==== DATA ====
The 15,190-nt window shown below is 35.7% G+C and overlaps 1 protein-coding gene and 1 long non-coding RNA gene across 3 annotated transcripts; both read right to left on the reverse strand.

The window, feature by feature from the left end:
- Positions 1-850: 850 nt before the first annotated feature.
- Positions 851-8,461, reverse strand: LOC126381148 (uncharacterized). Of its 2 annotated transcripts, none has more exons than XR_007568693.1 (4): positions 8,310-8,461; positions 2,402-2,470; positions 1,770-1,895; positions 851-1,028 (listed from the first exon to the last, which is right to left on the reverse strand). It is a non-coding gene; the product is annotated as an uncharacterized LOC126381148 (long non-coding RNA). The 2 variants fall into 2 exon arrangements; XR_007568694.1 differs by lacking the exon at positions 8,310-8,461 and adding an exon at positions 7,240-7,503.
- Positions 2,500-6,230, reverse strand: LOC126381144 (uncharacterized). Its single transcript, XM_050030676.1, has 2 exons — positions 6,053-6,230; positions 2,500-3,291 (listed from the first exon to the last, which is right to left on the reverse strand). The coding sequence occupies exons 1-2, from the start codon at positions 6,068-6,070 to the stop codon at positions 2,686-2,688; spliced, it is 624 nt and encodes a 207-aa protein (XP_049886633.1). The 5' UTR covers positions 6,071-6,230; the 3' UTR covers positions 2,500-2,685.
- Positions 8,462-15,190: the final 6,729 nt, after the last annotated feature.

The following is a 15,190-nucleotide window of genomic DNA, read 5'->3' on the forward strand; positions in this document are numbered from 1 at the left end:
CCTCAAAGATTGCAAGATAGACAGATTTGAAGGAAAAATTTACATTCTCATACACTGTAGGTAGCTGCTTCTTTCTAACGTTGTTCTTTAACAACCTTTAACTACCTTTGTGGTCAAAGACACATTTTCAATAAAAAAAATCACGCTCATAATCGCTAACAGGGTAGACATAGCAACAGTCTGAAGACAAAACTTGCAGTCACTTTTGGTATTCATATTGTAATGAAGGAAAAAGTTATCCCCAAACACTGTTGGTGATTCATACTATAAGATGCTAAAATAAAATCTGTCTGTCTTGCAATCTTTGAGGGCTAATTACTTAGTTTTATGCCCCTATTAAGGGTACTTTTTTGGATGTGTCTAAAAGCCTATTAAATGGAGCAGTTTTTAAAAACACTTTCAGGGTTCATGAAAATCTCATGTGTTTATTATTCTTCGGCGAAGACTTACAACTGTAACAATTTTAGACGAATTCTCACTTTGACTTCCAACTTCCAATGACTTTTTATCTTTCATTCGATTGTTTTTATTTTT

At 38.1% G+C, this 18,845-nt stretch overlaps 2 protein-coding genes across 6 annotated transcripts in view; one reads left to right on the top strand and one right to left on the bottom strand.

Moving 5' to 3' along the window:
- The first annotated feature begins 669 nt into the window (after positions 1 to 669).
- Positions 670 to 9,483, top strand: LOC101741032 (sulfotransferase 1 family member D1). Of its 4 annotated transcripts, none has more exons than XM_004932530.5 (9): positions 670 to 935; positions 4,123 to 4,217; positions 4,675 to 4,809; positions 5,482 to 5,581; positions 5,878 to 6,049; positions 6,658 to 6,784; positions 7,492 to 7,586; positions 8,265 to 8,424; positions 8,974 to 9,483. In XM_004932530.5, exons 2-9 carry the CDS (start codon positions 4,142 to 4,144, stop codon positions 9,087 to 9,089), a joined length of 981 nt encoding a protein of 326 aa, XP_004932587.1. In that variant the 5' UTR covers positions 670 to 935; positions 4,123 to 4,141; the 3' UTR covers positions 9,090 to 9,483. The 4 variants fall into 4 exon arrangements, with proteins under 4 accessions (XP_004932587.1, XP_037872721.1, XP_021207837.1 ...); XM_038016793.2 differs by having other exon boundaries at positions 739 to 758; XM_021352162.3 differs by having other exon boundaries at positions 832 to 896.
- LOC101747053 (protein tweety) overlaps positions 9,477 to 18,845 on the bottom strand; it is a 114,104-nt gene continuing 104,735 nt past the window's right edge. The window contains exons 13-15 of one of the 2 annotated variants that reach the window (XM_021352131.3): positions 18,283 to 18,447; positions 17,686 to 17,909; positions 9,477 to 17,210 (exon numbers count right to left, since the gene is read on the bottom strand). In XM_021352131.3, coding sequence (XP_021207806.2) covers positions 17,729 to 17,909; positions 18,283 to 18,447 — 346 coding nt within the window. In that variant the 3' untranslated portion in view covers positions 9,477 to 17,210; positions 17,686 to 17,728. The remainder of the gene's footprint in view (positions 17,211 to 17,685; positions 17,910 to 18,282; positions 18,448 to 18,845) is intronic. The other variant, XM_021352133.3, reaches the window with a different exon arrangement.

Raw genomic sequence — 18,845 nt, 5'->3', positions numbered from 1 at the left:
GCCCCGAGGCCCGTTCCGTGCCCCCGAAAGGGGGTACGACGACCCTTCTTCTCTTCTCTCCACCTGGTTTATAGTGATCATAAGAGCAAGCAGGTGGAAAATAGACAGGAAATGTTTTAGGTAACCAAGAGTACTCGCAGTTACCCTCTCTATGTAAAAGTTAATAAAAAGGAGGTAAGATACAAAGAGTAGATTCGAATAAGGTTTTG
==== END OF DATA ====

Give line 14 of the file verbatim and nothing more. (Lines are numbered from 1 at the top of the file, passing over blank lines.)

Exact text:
Raw genomic sequence — 18,845 nt, 5'->3', positions numbered from 1 at the left: